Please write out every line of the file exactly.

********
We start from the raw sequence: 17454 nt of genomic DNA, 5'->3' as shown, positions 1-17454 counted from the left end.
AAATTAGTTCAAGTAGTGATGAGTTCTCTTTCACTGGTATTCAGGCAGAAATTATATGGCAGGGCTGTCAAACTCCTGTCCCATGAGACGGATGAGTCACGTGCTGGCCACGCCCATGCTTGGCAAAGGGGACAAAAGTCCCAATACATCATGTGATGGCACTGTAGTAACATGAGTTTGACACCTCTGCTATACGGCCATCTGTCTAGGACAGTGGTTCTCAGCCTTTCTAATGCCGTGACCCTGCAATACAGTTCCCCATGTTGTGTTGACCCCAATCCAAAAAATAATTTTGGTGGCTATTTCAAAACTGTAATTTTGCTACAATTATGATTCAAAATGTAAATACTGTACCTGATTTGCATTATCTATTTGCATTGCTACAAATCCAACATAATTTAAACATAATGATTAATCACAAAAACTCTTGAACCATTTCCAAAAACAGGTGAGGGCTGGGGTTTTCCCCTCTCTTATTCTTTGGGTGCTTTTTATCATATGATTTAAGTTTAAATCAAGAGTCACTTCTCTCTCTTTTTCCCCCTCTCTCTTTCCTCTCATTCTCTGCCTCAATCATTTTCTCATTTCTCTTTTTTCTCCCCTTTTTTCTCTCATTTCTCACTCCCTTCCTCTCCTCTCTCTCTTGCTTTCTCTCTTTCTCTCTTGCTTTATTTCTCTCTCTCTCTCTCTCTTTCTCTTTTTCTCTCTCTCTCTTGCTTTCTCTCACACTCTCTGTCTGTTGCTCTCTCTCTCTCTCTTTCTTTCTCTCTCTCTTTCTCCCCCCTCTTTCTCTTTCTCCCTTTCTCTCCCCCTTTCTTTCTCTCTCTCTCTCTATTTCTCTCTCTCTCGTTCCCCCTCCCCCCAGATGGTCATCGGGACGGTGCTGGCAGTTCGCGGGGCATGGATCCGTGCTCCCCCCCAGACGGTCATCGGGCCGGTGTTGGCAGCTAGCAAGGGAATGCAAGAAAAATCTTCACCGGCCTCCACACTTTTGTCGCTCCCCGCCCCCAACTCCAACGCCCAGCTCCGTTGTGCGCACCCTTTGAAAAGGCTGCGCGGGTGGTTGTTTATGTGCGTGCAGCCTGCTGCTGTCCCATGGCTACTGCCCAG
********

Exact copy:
We start from the raw sequence: 17454 nt of genomic DNA, 5'->3' as shown, positions 1-17454 counted from the left end.
AAATTAGTTCAAGTAGTGATGAGTTCTCTTTCACTGGTATTCAGGCAGAAATTATATGGCAGGGCTGTCAAACTCCTGTCCCATGAGACGGATGAGTCACGTGCTGGCCACGCCCATGCTTGGCAAAGGGGACAAAAGTCCCAATACATCATGTGATGGCACTGTAGTAACATGAGTTTGACACCTCTGCTATACGGCCATCTGTCTAGGACAGTGGTTCTCAGCCTTTCTAATGCCGTGACCCTGCAATACAGTTCCCCATGTTGTGTTGACCCCAATCCAAAAAATAATTTTGGTGGCTATTTCAAAACTGTAATTTTGCTACAATTATGATTCAAAATGTAAATACTGTACCTGATTTGCATTATCTATTTGCATTGCTACAAATCCAACATAATTTAAACATAATGATTAATCACAAAAACTCTTGAACCATTTCCAAAAACAGGTGAGGGCTGGGGTTTTCCCCTCTCTTATTCTTTGGGTGCTTTTTATCATATGATTTAAGTTTAAATCAAGAGTCACTTCTCTCTCTTTTTCCCCCTCTCTCTTTCCTCTCATTCTCTGCCTCAATCATTTTCTCATTTCTCTTTTTTCTCCCCTTTTTTCTCTCATTTCTCACTCCCTTCCTCTCCTCTCTCTCTTGCTTTCTCTCTTTCTCTCTTGCTTTATTTCTCTCTCTCTCTCTCTCTTTCTCTTTTTCTCTCTCTCTCTTGCTTTCTCTCACACTCTCTGTCTGTTGCTCTCTCTCTCTCTCTTTCTTTCTCTCTCTCTTTCTCCCCCCTCTTTCTCTTTCTCCCTTTCTCTCCCCCTTTCTTTCTCTCTCTCTCTCTATTTCTCTCTCTCTCGTTCCCCCTCCCCCCAGATGGTCATCGGGACGGTGCTGGCAGTTCGCGGGGCATGGATCCGTGCTCCCCCCCAGACGGTCATCGGGCCGGTGTTGGCAGCTAGCAAGGGAATGCAAGAAAAATCTTCACCGGCCTCCACACTTTTGTCGCTCCCCGCCCCCAACTCCAACGCCCAGCTCCGTTGTGCGCACCCTTTGAAAAGGCTGCGCGGGTGGTTGTTTATGTGCGTGCAGCCTGCTGCTGTCCCATGGCTACTGCCCAG